All you need to do is say, “Thanks!”

However, it’s not what you say, it’s when you say it. Don’t reply to David’s message until the time arrives when he promised to work on it.

On Monday, your reply will arrive in David’s inbox, and will subtly remind him of his commitment at exactly the time that he planned to work on it:

“Thanks, David. today will be just in time to fix the document up before the final draft is due. I await your comments eagerly.”

I have used this tactic on many occasions, and have found it very successful. Sometimes you need to help those around you to be a little more productive!

Email Newsletters: Time Wasters or Valuable Information Sources?

Newsletters seem to take up an incredible amount of space in my inbox. There are some I just can’t bring myself to unsubscribe from, even though I can’t remember the last time I got anything useful out of them. The fear of missing something important is just too great.

In order to help me reduce the amount of rubbish in my inbox and to reduce the time I waste on reading messages “just in case”, I’ve decided to record various statistics about the newsletters I’m subscribed to. I’m then going to analyze the results and see if I can devise a more effective newsletter subscription policy.

I don’t quite know what to measure — this is what I’ll be tracking to start with:

  • How long does each newsletter take to read? If I am tempted to click on any links, I’m going to include the time taken to read those web pages too.
  • Does it help me get my work done or do it better? If not, does it at least provide information that will probably help in the near future?
  • Is it interesting? Is there at least one tidbit of interesting information in it? If I click on a link — it’s a fair sign that it caught my interest.

I’m going to keep this up for a week, and report back here with my findings.

Solving the Productivity vs. Security Dilemma

Many of us find ourselves processing email while on the road. In fact, sitting on a plane, or while waiting for one, is probably the best time to catch up on a stuffed inbox.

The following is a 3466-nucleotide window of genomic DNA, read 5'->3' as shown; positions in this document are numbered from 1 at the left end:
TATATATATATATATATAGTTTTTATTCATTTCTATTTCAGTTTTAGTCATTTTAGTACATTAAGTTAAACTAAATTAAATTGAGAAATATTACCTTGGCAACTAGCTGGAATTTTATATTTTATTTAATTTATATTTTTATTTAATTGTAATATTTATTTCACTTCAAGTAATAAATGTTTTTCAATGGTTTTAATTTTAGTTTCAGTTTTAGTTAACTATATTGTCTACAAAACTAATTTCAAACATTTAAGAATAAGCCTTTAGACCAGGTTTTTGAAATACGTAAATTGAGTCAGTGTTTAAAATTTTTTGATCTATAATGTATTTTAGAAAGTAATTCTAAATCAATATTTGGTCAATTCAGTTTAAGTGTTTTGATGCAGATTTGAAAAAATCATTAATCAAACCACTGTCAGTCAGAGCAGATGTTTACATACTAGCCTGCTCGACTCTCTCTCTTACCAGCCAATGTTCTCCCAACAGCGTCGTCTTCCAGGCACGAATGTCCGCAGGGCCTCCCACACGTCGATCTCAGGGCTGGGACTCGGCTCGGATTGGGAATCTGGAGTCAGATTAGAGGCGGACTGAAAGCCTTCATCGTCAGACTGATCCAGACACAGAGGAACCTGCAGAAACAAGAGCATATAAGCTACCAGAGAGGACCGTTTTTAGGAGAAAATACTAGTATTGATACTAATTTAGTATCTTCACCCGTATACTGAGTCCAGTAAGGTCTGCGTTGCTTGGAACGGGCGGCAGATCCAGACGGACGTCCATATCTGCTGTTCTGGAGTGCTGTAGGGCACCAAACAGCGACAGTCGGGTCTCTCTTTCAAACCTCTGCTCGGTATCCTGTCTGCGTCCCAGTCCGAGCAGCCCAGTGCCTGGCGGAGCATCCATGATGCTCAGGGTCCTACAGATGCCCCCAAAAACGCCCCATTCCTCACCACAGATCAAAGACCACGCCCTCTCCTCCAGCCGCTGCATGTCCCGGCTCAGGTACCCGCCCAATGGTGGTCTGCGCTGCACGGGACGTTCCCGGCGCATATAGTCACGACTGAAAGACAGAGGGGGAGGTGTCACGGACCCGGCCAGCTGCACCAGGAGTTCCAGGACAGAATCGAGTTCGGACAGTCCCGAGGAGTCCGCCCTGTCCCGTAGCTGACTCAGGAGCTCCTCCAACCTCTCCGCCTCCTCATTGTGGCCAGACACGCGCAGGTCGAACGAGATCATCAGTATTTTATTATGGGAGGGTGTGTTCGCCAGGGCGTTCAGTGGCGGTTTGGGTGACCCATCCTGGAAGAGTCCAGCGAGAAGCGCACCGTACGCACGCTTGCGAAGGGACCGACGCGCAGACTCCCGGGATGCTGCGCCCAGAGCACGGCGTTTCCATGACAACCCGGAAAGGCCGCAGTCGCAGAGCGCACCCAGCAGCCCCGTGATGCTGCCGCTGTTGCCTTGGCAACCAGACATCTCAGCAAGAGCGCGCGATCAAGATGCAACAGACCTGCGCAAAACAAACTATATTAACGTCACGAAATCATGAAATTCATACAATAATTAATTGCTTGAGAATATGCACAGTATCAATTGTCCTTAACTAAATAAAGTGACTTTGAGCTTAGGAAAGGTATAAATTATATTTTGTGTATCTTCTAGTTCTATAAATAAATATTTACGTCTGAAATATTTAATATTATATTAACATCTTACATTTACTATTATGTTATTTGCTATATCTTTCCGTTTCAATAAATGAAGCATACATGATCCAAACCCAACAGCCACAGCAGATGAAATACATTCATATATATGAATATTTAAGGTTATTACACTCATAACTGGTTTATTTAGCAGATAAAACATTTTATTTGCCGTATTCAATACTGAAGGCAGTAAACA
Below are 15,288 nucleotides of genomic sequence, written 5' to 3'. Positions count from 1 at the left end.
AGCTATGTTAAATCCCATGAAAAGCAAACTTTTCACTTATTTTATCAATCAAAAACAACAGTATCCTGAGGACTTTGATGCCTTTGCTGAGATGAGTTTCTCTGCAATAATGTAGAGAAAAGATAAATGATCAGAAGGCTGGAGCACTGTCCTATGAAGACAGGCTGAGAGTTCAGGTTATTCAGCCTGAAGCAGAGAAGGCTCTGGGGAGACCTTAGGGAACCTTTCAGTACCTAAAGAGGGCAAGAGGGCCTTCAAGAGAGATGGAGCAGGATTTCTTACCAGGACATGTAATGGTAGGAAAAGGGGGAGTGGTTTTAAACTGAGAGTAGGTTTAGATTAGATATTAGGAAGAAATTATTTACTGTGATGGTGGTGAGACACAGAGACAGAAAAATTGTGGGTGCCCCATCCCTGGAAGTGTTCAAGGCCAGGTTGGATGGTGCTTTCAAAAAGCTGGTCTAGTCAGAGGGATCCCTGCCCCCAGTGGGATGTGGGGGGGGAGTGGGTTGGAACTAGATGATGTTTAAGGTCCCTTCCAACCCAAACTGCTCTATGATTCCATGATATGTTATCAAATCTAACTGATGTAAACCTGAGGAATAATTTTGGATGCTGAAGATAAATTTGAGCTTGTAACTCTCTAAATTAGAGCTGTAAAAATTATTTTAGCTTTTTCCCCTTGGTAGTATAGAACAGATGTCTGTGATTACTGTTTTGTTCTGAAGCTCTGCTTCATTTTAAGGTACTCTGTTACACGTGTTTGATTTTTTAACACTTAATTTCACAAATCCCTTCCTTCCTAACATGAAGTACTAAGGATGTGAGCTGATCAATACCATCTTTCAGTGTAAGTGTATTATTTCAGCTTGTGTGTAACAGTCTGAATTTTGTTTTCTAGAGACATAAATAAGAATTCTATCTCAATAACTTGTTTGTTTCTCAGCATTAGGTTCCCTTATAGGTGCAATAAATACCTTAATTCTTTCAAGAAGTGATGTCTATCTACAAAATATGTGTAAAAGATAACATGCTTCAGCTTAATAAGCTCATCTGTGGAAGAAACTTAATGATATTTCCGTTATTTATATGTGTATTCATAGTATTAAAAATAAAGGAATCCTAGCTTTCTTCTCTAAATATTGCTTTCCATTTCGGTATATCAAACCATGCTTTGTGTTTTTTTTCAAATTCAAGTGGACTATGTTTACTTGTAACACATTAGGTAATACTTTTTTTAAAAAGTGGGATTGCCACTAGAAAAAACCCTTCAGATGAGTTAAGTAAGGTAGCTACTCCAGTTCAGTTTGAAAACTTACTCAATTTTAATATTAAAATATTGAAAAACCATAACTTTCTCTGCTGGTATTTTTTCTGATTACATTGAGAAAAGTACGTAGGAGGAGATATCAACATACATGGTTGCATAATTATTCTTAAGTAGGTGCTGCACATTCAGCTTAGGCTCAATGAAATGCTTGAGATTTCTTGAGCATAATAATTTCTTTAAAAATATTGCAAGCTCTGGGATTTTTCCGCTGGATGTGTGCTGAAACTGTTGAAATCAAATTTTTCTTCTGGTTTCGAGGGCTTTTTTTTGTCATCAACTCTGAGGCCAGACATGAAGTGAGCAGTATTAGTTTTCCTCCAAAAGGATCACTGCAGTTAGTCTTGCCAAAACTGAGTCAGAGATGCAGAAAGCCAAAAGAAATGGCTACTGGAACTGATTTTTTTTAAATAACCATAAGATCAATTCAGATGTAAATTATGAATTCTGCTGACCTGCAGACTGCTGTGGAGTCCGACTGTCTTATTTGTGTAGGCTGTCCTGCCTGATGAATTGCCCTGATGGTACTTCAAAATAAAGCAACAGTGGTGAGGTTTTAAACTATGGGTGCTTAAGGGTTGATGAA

However, when we’re away from the office, we’re at our most vulnerable point with respect to viruses and malware. While we’re away, we access the Internet via insecure public networks (hotel rooms, coffee shops etc.), which lay us wide open to infection from the Internet as well as others using the same network. We have to learn how to negotiate with our desktop firewalls and configure our VPN client software, and many of us get so frustrated that we have learned to bypass these obstacles, even if it means that we compromise on security.

This is not only a problem for individuals — it is a problem for companies, too. After you’ve taken your laptop on the road and possibly got it infected with malware or spyware, what do you think can happen when you return to the office and connect to the company network? I still have vivid memories of being hit by the Code Red virus in 2001 in a hotel room over a dial-up connection, despite my up-to-date anti-virus program. Had I not realized immediately that my machine was infected, it would have attacked my company’s network from the inside when I got back to the office. I also know first-hand of at least one incident at a major US corporation where an employee returned from a business trip and started a virus outbreak the minute he connected his laptop to the network.

Conventional thinking has it that productivity and security are like a see-saw; if productivity goes up, security goes down, and vice-versa. Microsoft could not have been as successful with their operating systems and Office products had they been overly concerned about security from the outset, instead of focusing on usability.

This poses a rather challenging paradox: Continue reading